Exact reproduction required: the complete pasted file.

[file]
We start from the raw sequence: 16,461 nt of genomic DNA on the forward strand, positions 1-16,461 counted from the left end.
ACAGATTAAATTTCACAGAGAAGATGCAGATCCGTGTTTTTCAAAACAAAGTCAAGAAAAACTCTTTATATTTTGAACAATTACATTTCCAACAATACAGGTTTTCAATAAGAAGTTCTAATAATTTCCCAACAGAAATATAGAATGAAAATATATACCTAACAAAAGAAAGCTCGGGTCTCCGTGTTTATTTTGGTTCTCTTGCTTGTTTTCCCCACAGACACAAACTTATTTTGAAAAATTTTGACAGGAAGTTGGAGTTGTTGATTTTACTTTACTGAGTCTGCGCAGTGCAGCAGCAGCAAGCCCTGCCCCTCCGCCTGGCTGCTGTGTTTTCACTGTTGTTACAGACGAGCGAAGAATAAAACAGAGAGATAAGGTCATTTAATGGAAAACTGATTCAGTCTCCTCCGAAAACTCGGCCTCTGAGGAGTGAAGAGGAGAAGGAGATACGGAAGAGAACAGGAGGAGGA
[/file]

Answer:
We start from the raw sequence: 16,461 nt of genomic DNA on the forward strand, positions 1-16,461 counted from the left end.
ACAGATTAAATTTCACAGAGAAGATGCAGATCCGTGTTTTTCAAAACAAAGTCAAGAAAAACTCTTTATATTTTGAACAATTACATTTCCAACAATACAGGTTTTCAATAAGAAGTTCTAATAATTTCCCAACAGAAATATAGAATGAAAATATATACCTAACAAAAGAAAGCTCGGGTCTCCGTGTTTATTTTGGTTCTCTTGCTTGTTTTCCCCACAGACACAAACTTATTTTGAAAAATTTTGACAGGAAGTTGGAGTTGTTGATTTTACTTTACTGAGTCTGCGCAGTGCAGCAGCAGCAAGCCCTGCCCCTCCGCCTGGCTGCTGTGTTTTCACTGTTGTTACAGACGAGCGAAGAATAAAACAGAGAGATAAGGTCATTTAATGGAAAACTGATTCAGTCTCCTCCGAAAACTCGGCCTCTGAGGAGTGAAGAGGAGAAGGAGATACGGAAGAGAACAGGAGGAGGA